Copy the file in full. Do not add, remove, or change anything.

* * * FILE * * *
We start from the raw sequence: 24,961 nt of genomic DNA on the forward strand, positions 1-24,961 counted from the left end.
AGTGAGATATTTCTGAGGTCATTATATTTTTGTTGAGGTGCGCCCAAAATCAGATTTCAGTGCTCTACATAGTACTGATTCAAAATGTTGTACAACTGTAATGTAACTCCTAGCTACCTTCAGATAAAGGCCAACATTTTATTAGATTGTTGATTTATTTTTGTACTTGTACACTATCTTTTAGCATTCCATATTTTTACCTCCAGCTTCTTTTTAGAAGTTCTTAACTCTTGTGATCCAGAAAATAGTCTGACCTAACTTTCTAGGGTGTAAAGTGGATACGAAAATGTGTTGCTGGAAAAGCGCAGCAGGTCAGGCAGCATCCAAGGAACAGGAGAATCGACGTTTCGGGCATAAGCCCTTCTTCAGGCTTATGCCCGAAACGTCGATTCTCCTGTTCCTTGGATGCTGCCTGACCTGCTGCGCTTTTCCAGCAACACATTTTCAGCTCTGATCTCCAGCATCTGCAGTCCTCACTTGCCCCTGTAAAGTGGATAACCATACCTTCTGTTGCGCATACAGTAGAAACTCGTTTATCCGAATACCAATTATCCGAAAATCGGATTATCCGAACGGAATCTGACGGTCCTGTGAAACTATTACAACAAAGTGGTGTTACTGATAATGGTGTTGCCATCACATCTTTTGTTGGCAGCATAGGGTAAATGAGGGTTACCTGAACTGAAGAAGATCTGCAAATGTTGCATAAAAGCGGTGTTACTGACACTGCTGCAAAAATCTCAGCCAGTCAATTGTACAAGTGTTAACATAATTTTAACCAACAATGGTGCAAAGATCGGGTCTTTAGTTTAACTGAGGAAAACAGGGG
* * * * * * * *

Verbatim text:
We start from the raw sequence: 24,961 nt of genomic DNA on the forward strand, positions 1-24,961 counted from the left end.
AGTGAGATATTTCTGAGGTCATTATATTTTTGTTGAGGTGCGCCCAAAATCAGATTTCAGTGCTCTACATAGTACTGATTCAAAATGTTGTACAACTGTAATGTAACTCCTAGCTACCTTCAGATAAAGGCCAACATTTTATTAGATTGTTGATTTATTTTTGTACTTGTACACTATCTTTTAGCATTCCATATTTTTACCTCCAGCTTCTTTTTAGAAGTTCTTAACTCTTGTGATCCAGAAAATAGTCTGACCTAACTTTCTAGGGTGTAAAGTGGATACGAAAATGTGTTGCTGGAAAAGCGCAGCAGGTCAGGCAGCATCCAAGGAACAGGAGAATCGACGTTTCGGGCATAAGCCCTTCTTCAGGCTTATGCCCGAAACGTCGATTCTCCTGTTCCTTGGATGCTGCCTGACCTGCTGCGCTTTTCCAGCAACACATTTTCAGCTCTGATCTCCAGCATCTGCAGTCCTCACTTGCCCCTGTAAAGTGGATAACCATACCTTCTGTTGCGCATACAGTAGAAACTCGTTTATCCGAATACCAATTATCCGAAAATCGGATTATCCGAACGGAATCTGACGGTCCTGTGAAACTATTACAACAAAGTGGTGTTACTGATAATGGTGTTGCCATCACATCTTTTGTTGGCAGCATAGGGTAAATGAGGGTTACCTGAACTGAAGAAGATCTGCAAATGTTGCATAAAAGCGGTGTTACTGACACTGCTGCAAAAATCTCAGCCAGTCAATTGTACAAGTGTTAACATAATTTTAACCAACAATGGTGCAAAGATCGGGTCTTTAGTTTAACTGAGGAAAACAGGGG